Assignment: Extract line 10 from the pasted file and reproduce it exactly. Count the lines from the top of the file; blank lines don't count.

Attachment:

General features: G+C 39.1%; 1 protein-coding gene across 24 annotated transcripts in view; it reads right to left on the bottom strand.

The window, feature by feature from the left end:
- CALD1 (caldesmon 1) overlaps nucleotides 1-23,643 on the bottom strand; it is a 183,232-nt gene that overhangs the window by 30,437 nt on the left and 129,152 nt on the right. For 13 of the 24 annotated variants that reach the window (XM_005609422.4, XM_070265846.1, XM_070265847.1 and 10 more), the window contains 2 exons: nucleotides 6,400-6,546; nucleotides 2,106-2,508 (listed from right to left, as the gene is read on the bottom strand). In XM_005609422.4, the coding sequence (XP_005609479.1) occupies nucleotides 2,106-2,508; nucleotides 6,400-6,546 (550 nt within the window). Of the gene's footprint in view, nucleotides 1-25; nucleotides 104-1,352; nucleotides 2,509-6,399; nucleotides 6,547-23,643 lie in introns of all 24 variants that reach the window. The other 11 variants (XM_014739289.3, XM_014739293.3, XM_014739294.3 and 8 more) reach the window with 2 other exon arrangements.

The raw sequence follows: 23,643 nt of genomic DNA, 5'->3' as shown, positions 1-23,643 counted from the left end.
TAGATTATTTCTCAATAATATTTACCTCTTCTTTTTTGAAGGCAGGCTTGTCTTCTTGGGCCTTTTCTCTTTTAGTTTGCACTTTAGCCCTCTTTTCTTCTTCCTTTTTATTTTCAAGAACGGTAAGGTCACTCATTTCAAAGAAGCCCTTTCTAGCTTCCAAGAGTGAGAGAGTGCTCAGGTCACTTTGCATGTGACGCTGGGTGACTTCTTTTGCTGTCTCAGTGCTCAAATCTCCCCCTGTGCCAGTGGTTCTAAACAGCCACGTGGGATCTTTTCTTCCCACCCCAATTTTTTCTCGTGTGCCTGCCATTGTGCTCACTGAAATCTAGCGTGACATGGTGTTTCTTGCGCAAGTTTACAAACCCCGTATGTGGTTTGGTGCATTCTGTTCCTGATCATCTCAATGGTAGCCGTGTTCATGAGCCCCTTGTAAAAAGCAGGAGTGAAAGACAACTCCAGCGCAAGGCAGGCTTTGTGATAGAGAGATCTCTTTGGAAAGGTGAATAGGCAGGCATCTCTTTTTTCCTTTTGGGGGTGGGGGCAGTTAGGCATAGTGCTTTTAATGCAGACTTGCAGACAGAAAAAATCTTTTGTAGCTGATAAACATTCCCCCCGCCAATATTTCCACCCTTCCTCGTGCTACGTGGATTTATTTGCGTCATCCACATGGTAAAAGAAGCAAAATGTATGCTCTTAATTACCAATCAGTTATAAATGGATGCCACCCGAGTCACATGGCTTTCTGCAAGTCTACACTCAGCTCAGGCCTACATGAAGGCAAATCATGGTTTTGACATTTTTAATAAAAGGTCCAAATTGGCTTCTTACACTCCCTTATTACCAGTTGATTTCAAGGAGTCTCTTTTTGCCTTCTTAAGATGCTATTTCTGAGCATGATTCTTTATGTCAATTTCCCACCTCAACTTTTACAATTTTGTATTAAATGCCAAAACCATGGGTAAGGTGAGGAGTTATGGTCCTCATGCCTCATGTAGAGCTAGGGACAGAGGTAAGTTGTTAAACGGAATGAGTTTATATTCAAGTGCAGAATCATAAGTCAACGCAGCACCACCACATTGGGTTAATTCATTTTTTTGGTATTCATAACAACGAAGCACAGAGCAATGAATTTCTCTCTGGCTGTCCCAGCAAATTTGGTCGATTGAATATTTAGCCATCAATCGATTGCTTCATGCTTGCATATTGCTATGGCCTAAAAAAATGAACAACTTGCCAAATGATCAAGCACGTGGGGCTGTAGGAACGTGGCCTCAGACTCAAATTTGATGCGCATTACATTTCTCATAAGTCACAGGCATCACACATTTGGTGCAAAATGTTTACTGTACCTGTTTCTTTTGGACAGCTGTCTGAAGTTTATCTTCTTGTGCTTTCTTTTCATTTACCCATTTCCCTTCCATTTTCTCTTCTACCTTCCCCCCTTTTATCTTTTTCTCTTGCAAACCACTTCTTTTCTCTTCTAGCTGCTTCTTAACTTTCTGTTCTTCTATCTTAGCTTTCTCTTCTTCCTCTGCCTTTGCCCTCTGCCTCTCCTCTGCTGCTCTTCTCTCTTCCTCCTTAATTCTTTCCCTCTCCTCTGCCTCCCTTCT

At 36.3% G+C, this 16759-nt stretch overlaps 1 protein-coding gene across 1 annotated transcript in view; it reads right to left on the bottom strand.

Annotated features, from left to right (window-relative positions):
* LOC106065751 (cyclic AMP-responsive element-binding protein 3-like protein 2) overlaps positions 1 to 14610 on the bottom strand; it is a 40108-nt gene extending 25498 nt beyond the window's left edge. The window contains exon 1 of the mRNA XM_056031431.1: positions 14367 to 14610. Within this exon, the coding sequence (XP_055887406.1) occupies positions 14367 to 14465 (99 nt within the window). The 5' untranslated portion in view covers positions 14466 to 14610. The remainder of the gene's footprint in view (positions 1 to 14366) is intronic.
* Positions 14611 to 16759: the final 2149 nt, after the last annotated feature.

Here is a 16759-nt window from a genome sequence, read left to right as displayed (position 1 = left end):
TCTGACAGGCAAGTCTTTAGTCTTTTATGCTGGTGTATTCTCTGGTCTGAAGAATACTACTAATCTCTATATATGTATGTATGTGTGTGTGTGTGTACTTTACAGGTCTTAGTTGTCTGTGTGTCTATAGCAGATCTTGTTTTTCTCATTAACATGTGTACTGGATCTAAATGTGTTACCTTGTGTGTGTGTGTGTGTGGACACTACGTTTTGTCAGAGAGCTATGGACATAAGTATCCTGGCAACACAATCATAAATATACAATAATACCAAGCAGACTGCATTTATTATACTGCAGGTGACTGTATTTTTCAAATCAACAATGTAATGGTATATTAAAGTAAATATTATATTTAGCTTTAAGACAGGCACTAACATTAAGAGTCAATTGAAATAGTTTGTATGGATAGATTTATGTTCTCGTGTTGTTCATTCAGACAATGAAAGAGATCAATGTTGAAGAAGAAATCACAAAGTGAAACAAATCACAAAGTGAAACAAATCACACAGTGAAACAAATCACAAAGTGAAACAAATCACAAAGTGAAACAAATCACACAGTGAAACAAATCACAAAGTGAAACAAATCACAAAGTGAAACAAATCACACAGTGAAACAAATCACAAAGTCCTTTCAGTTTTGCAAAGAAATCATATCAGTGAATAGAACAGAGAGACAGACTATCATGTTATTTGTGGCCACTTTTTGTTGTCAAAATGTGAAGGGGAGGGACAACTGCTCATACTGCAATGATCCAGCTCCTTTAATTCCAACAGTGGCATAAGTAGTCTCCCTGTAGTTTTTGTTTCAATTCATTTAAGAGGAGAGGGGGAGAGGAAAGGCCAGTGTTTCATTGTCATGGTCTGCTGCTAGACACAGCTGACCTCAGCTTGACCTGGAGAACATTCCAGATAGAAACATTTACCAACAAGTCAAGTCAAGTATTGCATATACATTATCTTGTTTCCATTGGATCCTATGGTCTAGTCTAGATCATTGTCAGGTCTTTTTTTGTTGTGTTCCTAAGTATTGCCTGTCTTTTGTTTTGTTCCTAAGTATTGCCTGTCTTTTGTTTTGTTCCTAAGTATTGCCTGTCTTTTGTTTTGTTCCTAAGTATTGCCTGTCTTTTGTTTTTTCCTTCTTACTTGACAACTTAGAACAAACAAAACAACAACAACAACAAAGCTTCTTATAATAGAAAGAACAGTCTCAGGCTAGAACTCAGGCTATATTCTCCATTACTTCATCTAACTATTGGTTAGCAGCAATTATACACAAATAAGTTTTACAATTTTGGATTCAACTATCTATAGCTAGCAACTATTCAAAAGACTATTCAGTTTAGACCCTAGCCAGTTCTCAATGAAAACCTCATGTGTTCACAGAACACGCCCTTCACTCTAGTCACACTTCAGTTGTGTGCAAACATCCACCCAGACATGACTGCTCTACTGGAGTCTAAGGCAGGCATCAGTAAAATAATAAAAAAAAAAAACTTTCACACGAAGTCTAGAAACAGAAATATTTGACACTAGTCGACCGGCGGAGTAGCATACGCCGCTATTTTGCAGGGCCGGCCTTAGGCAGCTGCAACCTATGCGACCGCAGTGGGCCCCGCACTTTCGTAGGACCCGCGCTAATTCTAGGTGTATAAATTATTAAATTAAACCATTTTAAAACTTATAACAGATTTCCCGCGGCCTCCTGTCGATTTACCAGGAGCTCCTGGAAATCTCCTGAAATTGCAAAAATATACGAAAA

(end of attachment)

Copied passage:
Here is a 16759-nt window from a genome sequence, read left to right as displayed (position 1 = left end):